Last fall I visited the library in the aftermath of the semi-annual used book sale, when the remaining books were free for the taking. I lost all sense of decorum and came home with 68 books and 19 record albums. Never mind that I have no way to actually play any of the albums.
At the recent spring book sale, my husband and I went on the final day of the event when the books were $5 per grocery-sized paper bag. Between the two of us, we filled one bag with 25 books which works out to $.20 per book. I felt much more in control, unlike before when I wondered if I should look for a nearby chapter of Book Hoarders Anonymous.
When I had free time later I chose a couple of the books to peruse. From the stack I selected the Calvin and Hobbes comic strip collection and a book called Free Style that’s specifically about creating artsy scrapbook pages.
The reason I brought Calvin and Hobbes home wasn’t so much to read the comics, though I do think they’re kind of cute. But I loved the drawings and when I looked at them, I thought to myself, “Gee, how great would it be to get out my colored pencils and fill these in? A coloring book for me! Hooray!”
The second book interests me not so much for whole scrapbooking thing (which I don’t do), but rather for the artsy way to make generic collages. There seems to me to be a fine line between a layering of “stuff” that looks just wonderful and one that looks like crap. And I’m trying to get a handle on what that distinction is.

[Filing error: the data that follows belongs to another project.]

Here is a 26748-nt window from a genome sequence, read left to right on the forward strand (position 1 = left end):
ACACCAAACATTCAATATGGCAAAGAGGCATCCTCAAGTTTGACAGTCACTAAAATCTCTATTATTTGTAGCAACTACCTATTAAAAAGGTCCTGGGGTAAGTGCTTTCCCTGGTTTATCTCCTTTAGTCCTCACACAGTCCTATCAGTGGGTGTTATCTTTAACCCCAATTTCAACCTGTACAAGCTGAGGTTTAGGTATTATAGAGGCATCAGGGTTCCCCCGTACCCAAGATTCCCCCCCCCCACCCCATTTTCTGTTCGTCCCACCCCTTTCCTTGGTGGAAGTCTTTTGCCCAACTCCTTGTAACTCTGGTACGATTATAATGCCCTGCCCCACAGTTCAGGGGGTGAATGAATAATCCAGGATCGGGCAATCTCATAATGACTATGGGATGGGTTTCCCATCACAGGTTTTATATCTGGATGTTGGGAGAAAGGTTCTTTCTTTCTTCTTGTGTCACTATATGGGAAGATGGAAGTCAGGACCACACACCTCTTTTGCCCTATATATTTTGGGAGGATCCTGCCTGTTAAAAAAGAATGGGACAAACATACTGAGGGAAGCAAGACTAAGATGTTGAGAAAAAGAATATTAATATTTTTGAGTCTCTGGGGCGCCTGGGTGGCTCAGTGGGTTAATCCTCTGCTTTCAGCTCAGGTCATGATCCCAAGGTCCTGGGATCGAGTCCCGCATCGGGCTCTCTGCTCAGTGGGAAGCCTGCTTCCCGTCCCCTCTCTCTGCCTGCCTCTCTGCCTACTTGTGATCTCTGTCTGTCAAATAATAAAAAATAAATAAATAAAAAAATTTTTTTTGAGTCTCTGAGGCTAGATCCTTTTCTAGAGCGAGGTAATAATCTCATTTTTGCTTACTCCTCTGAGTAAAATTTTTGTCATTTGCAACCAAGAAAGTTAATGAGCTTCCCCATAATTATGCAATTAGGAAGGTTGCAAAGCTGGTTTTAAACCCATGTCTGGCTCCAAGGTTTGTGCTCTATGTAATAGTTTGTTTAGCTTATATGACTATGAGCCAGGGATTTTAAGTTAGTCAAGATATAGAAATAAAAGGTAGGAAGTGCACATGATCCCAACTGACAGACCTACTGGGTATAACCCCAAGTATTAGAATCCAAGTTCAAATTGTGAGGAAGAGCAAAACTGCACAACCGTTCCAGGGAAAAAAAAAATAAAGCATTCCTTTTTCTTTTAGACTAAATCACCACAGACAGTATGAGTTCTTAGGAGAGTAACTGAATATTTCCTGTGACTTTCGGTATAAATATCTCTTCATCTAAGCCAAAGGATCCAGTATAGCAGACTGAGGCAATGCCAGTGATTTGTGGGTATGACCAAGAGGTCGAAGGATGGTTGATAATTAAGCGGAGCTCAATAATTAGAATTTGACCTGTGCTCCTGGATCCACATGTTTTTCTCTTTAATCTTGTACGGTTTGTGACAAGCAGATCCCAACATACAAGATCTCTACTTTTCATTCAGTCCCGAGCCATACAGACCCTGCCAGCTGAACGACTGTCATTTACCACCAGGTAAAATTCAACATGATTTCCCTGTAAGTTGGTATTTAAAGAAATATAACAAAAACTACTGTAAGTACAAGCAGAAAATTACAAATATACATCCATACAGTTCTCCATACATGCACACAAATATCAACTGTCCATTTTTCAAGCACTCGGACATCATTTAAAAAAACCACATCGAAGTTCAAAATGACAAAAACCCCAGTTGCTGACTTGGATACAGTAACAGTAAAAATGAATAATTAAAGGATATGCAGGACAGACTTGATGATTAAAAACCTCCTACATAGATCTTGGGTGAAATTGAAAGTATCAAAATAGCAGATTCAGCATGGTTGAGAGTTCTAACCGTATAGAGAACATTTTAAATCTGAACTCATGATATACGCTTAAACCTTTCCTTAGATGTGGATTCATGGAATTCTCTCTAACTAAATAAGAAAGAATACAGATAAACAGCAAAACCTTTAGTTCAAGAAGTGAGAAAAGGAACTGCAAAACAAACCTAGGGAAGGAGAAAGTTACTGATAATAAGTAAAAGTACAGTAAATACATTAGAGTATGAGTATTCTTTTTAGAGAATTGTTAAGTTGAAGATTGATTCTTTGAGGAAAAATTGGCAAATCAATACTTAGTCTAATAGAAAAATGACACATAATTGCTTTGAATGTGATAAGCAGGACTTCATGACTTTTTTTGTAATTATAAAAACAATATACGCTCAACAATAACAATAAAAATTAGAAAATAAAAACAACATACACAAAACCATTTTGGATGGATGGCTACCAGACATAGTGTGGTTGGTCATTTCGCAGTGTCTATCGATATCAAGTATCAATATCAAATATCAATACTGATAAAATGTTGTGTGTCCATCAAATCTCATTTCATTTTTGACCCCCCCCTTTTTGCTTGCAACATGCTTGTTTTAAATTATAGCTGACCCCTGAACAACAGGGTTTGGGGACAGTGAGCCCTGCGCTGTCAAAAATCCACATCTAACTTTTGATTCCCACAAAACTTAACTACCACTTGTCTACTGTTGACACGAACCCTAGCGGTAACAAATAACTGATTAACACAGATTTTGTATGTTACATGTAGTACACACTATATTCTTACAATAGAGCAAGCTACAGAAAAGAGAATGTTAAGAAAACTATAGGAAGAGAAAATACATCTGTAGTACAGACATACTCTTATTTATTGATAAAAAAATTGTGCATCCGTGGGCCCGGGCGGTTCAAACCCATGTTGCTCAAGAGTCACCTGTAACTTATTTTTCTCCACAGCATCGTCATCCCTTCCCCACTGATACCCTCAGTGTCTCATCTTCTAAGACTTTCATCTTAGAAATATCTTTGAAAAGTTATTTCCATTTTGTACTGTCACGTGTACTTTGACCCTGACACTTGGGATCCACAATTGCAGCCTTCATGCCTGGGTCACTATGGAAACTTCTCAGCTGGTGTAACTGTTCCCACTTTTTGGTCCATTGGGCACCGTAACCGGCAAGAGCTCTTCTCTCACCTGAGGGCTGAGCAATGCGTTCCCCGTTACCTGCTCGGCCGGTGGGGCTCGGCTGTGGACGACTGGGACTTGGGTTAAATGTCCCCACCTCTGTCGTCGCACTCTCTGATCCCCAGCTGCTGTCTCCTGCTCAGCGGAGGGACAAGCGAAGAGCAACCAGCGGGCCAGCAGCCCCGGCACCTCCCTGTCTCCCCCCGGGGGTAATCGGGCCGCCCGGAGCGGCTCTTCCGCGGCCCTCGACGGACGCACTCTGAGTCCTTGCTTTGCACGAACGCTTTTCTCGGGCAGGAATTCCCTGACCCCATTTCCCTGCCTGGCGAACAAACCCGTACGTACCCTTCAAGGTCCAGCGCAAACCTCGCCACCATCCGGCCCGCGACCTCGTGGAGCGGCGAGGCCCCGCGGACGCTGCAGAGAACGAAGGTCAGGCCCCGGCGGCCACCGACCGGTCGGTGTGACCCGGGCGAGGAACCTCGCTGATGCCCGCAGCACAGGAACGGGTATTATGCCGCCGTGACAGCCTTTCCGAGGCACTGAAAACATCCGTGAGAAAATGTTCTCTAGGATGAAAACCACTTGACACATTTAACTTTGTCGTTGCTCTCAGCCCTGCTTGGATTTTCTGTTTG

As I sat there coloring neatly between the lines with my rainbow of colored pencils, thinking about the collage-style greeting cards I could make, I realized that my book choice revealed a right brain/left brain struggle. The color inside the lines mentality is all about order, logic, facts, and details (left brain.) The glue a bunch of unrelated stuff on a piece of paper mentality is about imagination, symbolism, fantasy, and risk-taking (right brain).
Which took me to another of the books we had brought home, The Natural Superiority of the Left-Hander. My husband and I both write and eat left-handed. We use scissors, play the guitar, bat, and hold a tennis racket right-handed (to the extent that we do those things at all.) Our kids are completely right-handed, except that one son bats left-handed. What a confusing jumble! No wonder we’re so mixed up.